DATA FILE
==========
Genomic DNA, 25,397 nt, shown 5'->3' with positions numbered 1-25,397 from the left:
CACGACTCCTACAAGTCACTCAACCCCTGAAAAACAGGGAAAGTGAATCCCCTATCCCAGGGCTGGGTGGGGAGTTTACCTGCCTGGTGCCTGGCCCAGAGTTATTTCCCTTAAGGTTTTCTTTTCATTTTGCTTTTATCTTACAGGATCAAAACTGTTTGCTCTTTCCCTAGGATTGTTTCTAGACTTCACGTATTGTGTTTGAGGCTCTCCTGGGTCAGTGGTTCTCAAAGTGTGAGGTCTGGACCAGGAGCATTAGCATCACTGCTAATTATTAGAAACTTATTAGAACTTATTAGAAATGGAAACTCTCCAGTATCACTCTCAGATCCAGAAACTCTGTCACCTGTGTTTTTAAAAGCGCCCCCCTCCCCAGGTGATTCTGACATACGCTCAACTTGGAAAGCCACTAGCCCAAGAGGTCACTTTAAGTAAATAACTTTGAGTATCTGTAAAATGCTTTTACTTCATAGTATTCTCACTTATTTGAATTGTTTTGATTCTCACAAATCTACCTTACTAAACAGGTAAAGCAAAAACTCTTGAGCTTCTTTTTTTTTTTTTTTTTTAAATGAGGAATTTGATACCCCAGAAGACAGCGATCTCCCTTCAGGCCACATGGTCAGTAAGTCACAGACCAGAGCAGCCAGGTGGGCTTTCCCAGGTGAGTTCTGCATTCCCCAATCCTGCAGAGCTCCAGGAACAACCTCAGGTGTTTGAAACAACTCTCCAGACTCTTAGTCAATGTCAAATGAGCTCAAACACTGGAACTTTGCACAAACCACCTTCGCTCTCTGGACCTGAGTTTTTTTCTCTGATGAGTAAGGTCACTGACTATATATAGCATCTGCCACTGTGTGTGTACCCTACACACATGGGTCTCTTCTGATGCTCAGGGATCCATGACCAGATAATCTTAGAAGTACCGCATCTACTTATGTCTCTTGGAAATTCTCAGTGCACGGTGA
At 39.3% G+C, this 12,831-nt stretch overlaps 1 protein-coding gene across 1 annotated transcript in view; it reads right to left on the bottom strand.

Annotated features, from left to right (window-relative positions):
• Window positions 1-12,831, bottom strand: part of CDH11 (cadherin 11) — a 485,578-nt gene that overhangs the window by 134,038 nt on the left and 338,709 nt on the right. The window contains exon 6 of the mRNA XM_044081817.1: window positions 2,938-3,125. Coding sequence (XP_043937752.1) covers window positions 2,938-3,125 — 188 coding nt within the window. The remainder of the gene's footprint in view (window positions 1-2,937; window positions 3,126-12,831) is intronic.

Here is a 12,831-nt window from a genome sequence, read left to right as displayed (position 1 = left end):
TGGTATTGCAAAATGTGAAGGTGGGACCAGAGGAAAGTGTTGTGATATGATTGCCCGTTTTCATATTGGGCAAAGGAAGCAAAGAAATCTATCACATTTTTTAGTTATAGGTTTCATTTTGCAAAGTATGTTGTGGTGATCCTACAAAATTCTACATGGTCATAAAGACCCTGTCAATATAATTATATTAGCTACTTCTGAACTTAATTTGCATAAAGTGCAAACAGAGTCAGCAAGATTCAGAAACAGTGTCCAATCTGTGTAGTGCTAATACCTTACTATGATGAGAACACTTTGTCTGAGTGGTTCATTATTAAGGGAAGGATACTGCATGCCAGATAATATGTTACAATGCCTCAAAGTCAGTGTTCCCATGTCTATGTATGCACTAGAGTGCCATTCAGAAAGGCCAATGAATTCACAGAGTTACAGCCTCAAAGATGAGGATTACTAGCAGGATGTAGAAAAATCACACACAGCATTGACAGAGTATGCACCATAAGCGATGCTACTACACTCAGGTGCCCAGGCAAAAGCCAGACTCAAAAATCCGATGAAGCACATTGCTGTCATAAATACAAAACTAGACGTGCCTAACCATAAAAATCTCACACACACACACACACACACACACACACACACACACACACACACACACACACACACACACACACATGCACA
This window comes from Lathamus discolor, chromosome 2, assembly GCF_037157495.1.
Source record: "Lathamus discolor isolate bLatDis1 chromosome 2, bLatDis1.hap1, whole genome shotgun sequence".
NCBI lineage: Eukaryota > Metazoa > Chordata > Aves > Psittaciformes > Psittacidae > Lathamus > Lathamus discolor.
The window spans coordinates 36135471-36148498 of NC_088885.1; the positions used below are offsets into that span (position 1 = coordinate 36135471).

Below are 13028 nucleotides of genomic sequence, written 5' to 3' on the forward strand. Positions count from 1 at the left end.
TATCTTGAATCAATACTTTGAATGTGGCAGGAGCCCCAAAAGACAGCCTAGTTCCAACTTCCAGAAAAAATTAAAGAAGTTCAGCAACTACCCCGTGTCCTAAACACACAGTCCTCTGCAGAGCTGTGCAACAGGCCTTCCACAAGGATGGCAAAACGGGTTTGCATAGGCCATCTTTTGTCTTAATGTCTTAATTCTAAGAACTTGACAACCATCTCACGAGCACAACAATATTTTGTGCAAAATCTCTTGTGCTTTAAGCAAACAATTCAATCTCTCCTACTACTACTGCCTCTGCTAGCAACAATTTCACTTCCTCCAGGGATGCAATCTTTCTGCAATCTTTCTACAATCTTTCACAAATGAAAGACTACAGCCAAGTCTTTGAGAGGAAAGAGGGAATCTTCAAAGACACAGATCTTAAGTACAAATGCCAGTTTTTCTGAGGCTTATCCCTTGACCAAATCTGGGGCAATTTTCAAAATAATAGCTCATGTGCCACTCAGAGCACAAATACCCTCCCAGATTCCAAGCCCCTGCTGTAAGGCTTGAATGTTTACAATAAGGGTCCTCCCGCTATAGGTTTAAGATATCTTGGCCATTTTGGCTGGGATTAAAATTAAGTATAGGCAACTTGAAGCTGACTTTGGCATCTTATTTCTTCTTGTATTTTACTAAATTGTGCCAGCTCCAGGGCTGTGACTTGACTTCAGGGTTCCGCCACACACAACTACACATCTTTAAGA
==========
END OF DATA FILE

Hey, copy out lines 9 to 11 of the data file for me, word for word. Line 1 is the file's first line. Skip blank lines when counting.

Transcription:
Source record: "Lathamus discolor isolate bLatDis1 chromosome 2, bLatDis1.hap1, whole genome shotgun sequence".
NCBI lineage: Eukaryota > Metazoa > Chordata > Aves > Psittaciformes > Psittacidae > Lathamus > Lathamus discolor.
The window spans coordinates 36135471-36148498 of NC_088885.1; the positions used below are offsets into that span (position 1 = coordinate 36135471).